Atlanta Public School Board of Education passes FY15 Budget – vote 6-3

[Correction – this post was accidently posted  twice and the vote total was incorrect in one of the versions. The post below was the second – and correct version. I am not sure how it happened – sorry for any confusion.]

The Atlanta Public School’s Board of Education passed the FY15 Budget which calls for $633 million in revenues and $658 million in spending and relies on the use of $25 million in General Fund reserves. The vote was 6-3 with Board members Nancy Meister, Jason Esteves and Steven Lee dissenting.

The adopted budget, excluding the $49 million pension liability [payments], spends $12,183 per traditional school student versus $11,410 during the current year – a $773 or 6.8% increase.

The Board anticipates that it will work closely with the new superintendent to develop a revised budget in the near future.

The adopted budget includes the following increases in expenditures as compared to the FY14 Amended Budget:

  • $12.2 million for salary increases for teachers and other staff and the elimination of any furlough days and $2.8 million for related employee benefits
  • $3.4 million in lower expenditures for classroom instruction
  • $1.6 million for fine arts
  • $4.3 million for the Exceptional Children’s Program
  • $1.3 million for physical education programs
  • $1.2 million for remedial education programs
  • $4.0 million to fund Student Support Teams to address at risk children
  • $2.2 million for in-school administration functions
  • $1.5 million for additional central office school administration spending
  • $2.4 million for transportation services and an additional $0.6 million for other operations and facilities departments
  • $5.5 million for Information Technology infrastructure, which includes $825 thousand for the development of the Atlanta Virtual School
  • $26.0 million increase in funding for charter schools (as mandated under law) due to higher revenues and increased charter school enrollment

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4 Responses to Atlanta Public School Board of Education passes FY15 Budget – vote 6-3

  1. Carolyn Wood says:


    Thanks for this information. During discussion, did any Board member raise any issue with the fact that the proposed teacher raises exclude any teachers who pursued and earned advanced degrees during the past two years? These teachers made lateral moves to a different pay scale, and any pay increase they received was through the state as a result of that certification. They did not receive any pay raise from APS and yet are excluded from the budgeted pay raise. I would love to know if there was any discussion of this issue.


    Carolyn Wood

    • Carolyn – there was extensive discussion on the issue you raise – please refer to the Talk Up APS Live Blog for the detail. However, it is important to correct one misconception. The State does not pay for a raise related to earning an advanced degree – APS pays the raise to the teacher directly. And while the QBE state funding will increase as a result of increasing teachers Training and Experience (T&E), the amount of the increase in State funding is well below the amount of the increases that APS gives to a teacher with an advanced degree. As a general matter, the State funds approximately 25% of teacher salaries and benefits. Bob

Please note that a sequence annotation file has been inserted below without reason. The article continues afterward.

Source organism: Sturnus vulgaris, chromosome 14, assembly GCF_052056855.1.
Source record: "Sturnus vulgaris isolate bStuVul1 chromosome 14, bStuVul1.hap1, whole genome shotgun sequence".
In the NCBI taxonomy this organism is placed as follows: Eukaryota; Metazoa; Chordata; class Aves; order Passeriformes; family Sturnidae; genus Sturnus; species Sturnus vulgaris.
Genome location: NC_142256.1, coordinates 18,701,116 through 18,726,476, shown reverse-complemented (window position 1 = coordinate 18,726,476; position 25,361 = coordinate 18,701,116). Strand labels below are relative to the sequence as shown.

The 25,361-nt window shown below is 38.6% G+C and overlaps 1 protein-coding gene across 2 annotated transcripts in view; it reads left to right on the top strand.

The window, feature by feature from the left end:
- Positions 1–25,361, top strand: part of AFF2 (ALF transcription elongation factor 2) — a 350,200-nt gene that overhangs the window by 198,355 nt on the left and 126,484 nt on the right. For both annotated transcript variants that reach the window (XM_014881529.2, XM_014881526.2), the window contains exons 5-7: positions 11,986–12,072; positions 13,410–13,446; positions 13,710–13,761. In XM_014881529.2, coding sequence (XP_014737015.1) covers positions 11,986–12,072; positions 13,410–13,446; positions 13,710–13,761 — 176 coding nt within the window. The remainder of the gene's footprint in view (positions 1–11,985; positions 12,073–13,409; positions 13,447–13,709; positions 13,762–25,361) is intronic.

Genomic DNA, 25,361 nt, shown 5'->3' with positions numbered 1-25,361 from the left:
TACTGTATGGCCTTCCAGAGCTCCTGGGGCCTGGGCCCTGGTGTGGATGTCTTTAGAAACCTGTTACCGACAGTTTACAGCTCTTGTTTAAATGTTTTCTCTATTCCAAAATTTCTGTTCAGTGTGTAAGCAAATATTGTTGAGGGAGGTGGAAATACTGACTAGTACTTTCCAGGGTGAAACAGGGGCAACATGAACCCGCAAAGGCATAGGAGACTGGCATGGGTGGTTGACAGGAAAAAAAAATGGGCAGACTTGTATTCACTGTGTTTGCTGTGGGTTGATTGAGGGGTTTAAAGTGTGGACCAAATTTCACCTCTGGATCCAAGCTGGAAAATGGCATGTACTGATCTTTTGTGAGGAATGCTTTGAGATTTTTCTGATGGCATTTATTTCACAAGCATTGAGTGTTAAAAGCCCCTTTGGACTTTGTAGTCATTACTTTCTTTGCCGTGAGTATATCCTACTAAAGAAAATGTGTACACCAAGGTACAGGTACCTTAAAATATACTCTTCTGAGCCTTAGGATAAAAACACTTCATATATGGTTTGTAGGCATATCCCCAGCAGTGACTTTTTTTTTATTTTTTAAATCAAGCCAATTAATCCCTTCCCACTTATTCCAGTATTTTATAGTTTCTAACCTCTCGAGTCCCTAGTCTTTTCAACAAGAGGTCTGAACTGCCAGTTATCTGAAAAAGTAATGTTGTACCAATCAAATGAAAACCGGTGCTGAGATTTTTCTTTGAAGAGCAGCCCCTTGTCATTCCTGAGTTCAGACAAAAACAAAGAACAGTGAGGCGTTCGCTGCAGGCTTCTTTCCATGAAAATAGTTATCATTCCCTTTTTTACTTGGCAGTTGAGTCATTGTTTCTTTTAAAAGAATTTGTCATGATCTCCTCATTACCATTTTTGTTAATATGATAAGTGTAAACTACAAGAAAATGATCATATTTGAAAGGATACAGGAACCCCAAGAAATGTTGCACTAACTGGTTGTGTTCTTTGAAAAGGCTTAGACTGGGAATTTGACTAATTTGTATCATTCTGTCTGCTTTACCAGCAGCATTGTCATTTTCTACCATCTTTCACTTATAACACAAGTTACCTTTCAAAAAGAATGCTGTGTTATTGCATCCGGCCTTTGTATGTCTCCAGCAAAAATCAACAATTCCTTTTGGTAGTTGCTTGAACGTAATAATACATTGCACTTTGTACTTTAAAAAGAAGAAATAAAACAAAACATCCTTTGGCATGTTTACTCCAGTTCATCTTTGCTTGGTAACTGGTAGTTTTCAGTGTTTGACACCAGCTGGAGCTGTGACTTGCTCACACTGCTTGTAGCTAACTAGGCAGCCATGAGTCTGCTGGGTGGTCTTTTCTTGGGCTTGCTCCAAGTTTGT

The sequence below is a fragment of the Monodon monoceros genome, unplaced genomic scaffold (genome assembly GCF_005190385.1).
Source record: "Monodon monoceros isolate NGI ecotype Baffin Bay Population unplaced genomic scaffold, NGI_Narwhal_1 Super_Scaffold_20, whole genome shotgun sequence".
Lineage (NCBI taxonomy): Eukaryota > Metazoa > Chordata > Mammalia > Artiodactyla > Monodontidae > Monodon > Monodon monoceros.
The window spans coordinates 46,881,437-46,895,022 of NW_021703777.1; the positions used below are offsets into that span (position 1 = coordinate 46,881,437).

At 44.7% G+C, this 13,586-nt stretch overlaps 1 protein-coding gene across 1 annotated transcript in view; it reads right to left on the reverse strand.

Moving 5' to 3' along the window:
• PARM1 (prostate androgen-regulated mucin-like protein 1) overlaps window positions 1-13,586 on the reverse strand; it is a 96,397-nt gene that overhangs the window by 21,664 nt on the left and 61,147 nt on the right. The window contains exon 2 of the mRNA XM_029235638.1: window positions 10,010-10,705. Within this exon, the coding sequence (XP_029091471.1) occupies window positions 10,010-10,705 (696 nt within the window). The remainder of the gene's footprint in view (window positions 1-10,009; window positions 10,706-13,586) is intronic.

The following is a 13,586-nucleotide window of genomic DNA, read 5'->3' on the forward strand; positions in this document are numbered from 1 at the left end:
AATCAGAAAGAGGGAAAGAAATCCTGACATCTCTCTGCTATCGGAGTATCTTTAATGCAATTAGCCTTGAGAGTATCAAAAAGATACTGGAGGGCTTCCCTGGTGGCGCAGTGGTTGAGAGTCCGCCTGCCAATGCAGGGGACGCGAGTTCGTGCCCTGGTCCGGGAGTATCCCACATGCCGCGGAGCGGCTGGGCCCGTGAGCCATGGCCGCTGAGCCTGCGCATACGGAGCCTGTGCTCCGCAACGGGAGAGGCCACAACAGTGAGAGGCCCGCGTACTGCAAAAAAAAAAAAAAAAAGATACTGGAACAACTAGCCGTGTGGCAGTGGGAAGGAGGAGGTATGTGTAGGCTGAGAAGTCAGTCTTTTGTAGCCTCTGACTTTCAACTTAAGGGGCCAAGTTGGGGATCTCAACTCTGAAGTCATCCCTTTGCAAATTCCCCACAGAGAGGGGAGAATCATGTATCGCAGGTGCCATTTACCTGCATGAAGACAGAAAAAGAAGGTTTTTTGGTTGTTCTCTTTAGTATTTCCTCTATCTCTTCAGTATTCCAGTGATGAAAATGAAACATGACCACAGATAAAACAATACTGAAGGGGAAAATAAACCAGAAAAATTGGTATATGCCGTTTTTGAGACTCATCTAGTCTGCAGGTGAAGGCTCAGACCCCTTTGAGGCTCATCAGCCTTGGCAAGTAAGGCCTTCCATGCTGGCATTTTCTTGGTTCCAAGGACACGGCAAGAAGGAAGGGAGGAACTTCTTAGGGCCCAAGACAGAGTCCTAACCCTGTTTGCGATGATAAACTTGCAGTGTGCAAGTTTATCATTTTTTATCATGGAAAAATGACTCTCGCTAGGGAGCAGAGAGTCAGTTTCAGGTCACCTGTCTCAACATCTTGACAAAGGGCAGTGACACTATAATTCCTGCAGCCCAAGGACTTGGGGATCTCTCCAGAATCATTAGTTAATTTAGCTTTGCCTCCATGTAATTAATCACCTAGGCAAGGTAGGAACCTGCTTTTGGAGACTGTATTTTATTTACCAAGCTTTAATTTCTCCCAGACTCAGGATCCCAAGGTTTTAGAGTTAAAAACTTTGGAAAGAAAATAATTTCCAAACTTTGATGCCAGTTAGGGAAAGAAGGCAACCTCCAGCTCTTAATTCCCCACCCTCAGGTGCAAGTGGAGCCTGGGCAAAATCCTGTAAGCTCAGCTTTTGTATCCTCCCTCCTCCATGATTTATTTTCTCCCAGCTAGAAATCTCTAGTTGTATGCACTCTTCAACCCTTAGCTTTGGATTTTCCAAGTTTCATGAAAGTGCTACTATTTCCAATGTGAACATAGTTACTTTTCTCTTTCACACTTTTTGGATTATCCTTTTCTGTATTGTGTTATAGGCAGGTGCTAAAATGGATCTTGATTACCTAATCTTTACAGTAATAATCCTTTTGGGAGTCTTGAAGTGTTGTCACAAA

2. Carolyn says:

    Thanks for responding, Bob. In my question I did not mean to imply that I thought their salary was being paid by the state. My only point is that the teachers who pursued and received advanced degrees did not get a “raise,” and therefore should not be excepted from the budgeted APS raises. Instead, those teachers were reclassified due to additional training.

    Do you know the financial impact of including the excepted teachers in the upcoming raise? My guess is that this is a very affordable issue to correct.

    Thanks for any additional information.

    Carolyn Wood

    • Carolyn – sorry if I misunderstood your original comment. First, as a point of clarification, every APS employee is getting either a pay raise, a one time bonus payment or a combination of both. Additionally, the administration is categorizing employees on the basis of whether or not they received a “salary action” in the past two years. For more on what this means, go the post at As shown in the schedule in the post, the administration did not break out teachers from the rest of the categories, so an exact estimate on the cost of incremental compensation for the teachers you are referring to is not possible. However, for the 2179 employees that have had a “salary action” in the last two years, adding a 2.8% increase would amount to $3.6 million. I had heard (but not verified) that the teachers represented approximately 60% of this group and the incremental cost would be approximately $2.1+ million. The Board requested that the administration go back and prepare different scenarios than the one published in the post – I am not sure when the alternative scenarios will be reviewed. However, I do know that there is a $15 million cap – so if dollars get moved around to address the issue above, it will be taken from other categories. Thanks. Bob

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